At first glance, your law firm’s relationship with the media may not seem very important. After all, your firm is likely trying to stay out of the news—with client confidentiality and all. Yet, free, positive marketing is generally considered good for your firm. Further, being seen as a source for news articles can quickly build your reputation as an expert in your field.
In any case, this doesn’t just happen without effort. Even if you are an expert in your field, it’s hard to get quoted if media personnel can’t find you. There are some basic steps you need to take. Still, for lawyers who can foster their media relationships, an extra area of marketing opens up beyond content marketing, SEO, and ad campaigns.
To clarify, media relations is a specific sub-section of your overall law firm public relations efforts. And, although not every firm has media relations, whether you know it or not, your firm has public relations—some firms just don’t give it any thought. Sponsoring a scholarship to the local university may be great public relations, but getting an article in the paper about the recipient is good media relations. Both of these actions build your firm’s reputation and credibility.
Media Relations in Your Law Firm
Law firm media relations does not exist in a vacuum. It fits inside of your overall marketing strategy to help your firm build its reputation and credibility in your community and your knowledge area. In the grand scheme of your marketing strategy, it is more akin to networking than anything else. It’s about building mutually beneficial relationships between your firm and specific media outlets.
Building Good Relationships
To build these relationships, your law firm should at least have a basic foundation in brand management. As Tamara Sykes, the PR Manager at Postali, says, you’ll need a website, solid branding, and up-to-date social media profiles. This helps to build trust between you and a journalist—or other media professional.
However, those foundations are really just table-stakes. They ensure a partner can find you, contact you, and learn a little about what your firm has to offer. You’ll also want to establish a history of speaking or writing about a relevant subject and show that other people are interested in what you have to say. After all, you need to bring something to this relationship.
A simple way to do this is to develop your voice and grow a following on Twitter. Tamara tells us that journalists and other media professionals are generally frequent users of this space. Not only is it easy for them to research your previous writing, but they can see what kind of following you bring to the relationship.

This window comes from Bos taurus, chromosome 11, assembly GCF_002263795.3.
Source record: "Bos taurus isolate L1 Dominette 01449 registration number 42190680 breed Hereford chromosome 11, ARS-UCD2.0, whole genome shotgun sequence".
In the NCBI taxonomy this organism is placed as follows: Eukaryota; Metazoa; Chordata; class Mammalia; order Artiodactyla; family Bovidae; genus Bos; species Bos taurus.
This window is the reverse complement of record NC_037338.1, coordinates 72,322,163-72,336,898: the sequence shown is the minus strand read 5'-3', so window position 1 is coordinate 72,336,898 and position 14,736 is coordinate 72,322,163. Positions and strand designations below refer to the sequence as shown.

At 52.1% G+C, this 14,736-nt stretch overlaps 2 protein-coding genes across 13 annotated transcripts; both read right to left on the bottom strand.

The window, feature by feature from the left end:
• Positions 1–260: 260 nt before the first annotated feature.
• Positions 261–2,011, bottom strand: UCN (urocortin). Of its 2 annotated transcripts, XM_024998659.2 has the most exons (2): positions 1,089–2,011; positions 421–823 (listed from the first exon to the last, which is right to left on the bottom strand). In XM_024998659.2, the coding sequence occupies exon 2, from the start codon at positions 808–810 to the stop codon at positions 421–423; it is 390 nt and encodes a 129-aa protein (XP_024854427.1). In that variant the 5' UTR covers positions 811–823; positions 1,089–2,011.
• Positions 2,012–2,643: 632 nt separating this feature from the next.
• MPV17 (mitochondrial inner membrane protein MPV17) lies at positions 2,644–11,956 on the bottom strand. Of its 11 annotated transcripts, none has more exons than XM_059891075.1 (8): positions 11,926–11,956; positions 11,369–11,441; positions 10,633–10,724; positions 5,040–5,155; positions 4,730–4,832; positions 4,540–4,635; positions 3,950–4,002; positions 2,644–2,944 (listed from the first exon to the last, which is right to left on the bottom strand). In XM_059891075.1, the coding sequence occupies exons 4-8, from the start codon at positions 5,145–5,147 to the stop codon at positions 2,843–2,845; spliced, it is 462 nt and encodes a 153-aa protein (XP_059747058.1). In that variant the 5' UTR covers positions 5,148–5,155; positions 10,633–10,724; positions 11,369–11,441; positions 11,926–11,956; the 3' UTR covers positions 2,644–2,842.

Of course, this isn’t the only outlet to establish credibility (or lack of credibility, if you’re certain twitter users). In the end, the medium should match your goals. If you want to land the nightly news, you might create content on YouTube. Or, if you want to write guest articles in industry magazines, you may want to write long-form content on a platform like LinkedIn.
Goals of Media Relations
Ultimately, you need to keep your marketing goals in mind. In general, having a Twitter following for snarky fashion commentary won’t land you many more immigration cases. With media relations, speaking engagements, guest blogging, or even acting as a source for an article, the goal is to build your credibility and your firm’s reputation. This can take some time and requires steady effort.
Law Firm Media Relations Professionals
Here’s where media relations professionals come in. Although it is possible to handle these relationships on your own, it is likely not a good use of your time. You see, media relations professionals bring a host of capabilities to the table. Generally, these capabilities include proactive media outreach, media inquiry management, pursuing speaking engagements, cultivating awards and ratings, and—in some cases—crisis management.
Although the ultimate goal is for you or your firm to speak directly with (or write directly for) the partner you are pursuing, this may take some time. Law firm media relations professionals know the ropes. And, there may be some courtesies or conventions your media relations professional can clue you in on.
Getting Started with Media Relations
As Tamara Sykes says in the video below, it doesn’t happen with one phone call or the touch of a button. The process is about cultivating (hopefully) lasting relationships. So, if you want to leverage media relations in your law firm tomorrow, you’ll have to lay the groundwork today. First, if you haven’t already, determine what topic you want to build your reputation around. Then, consider what sort of publications would help you build that reputation (keep in mind where your potential new clients are likely to see you). Finally, get started creating. As you’ll learn in the video below, before you create content for someone else (or even comment on a story), you’ll likely need to create content of your own.
Take a look at the video below to see what Postali’s PR Manager, Tamara Sykes, says about building your reputation with law firm media relations.
How to Get It
Ready to make PR part of your law firm’s marketing strategy? Contact Postali. You can view some of their work, set up a free consultation, or even read a bit of their educational material. However, if you’d rather do a little more digging, head to our full review of Postali. There, you can read user comments, see a list of relevant features, and compare other providers.